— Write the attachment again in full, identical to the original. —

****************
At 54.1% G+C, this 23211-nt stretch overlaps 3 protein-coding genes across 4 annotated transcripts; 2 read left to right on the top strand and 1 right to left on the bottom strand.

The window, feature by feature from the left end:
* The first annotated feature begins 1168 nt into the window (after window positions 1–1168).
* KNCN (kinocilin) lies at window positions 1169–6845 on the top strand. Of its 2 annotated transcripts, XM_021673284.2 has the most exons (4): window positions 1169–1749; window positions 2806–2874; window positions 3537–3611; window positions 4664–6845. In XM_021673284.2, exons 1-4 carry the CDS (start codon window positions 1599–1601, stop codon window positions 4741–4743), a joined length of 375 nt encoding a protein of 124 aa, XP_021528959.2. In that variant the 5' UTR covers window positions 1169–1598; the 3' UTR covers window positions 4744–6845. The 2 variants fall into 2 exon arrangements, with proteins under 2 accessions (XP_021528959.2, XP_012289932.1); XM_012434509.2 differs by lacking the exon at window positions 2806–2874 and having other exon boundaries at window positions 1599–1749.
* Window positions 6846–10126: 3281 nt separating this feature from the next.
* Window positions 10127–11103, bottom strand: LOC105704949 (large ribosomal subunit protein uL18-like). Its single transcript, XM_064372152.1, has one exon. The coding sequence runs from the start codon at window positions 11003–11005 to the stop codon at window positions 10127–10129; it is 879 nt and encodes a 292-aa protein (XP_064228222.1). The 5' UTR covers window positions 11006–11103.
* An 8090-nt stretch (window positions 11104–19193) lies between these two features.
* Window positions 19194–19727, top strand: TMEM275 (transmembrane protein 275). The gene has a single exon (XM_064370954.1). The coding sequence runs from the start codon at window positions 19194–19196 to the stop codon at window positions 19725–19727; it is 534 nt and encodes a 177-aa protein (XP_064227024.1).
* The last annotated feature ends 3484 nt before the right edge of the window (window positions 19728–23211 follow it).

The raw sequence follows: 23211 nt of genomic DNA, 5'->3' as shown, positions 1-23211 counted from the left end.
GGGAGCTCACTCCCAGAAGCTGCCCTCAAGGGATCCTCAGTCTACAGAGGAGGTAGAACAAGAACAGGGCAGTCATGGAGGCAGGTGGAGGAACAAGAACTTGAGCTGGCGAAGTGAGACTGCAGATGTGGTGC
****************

At 54.1% G+C, this 23211-nt stretch overlaps 3 protein-coding genes across 4 annotated transcripts; 2 read left to right on the top strand and 1 right to left on the bottom strand.

The window, feature by feature from the left end:
* The first annotated feature begins 1168 nt into the window (after window positions 1–1168).
* KNCN (kinocilin) lies at window positions 1169–6845 on the top strand. Of its 2 annotated transcripts, XM_021673284.2 has the most exons (4): window positions 1169–1749; window positions 2806–2874; window positions 3537–3611; window positions 4664–6845. In XM_021673284.2, exons 1-4 carry the CDS (start codon window positions 1599–1601, stop codon window positions 4741–4743), a joined length of 375 nt encoding a protein of 124 aa, XP_021528959.2. In that variant the 5' UTR covers window positions 1169–1598; the 3' UTR covers window positions 4744–6845. The 2 variants fall into 2 exon arrangements, with proteins under 2 accessions (XP_021528959.2, XP_012289932.1); XM_012434509.2 differs by lacking the exon at window positions 2806–2874 and having other exon boundaries at window positions 1599–1749.
* Window positions 6846–10126: 3281 nt separating this feature from the next.
* Window positions 10127–11103, bottom strand: LOC105704949 (large ribosomal subunit protein uL18-like). Its single transcript, XM_064372152.1, has one exon. The coding sequence runs from the start codon at window positions 11003–11005 to the stop codon at window positions 10127–10129; it is 879 nt and encodes a 292-aa protein (XP_064228222.1). The 5' UTR covers window positions 11006–11103.
* An 8090-nt stretch (window positions 11104–19193) lies between these two features.
* Window positions 19194–19727, top strand: TMEM275 (transmembrane protein 275). The gene has a single exon (XM_064370954.1). The coding sequence runs from the start codon at window positions 19194–19196 to the stop codon at window positions 19725–19727; it is 534 nt and encodes a 177-aa protein (XP_064227024.1).
* The last annotated feature ends 3484 nt before the right edge of the window (window positions 19728–23211 follow it).

The raw sequence follows: 23211 nt of genomic DNA, 5'->3' as shown, positions 1-23211 counted from the left end.
GGGAGCTCACTCCCAGAAGCTGCCCTCAAGGGATCCTCAGTCTACAGAGGAGGTAGAACAAGAACAGGGCAGTCATGGAGGCAGGTGGAGGAACAAGAACTTGAGCTGGCGAAGTGAGACTGCAGATGTGGTGC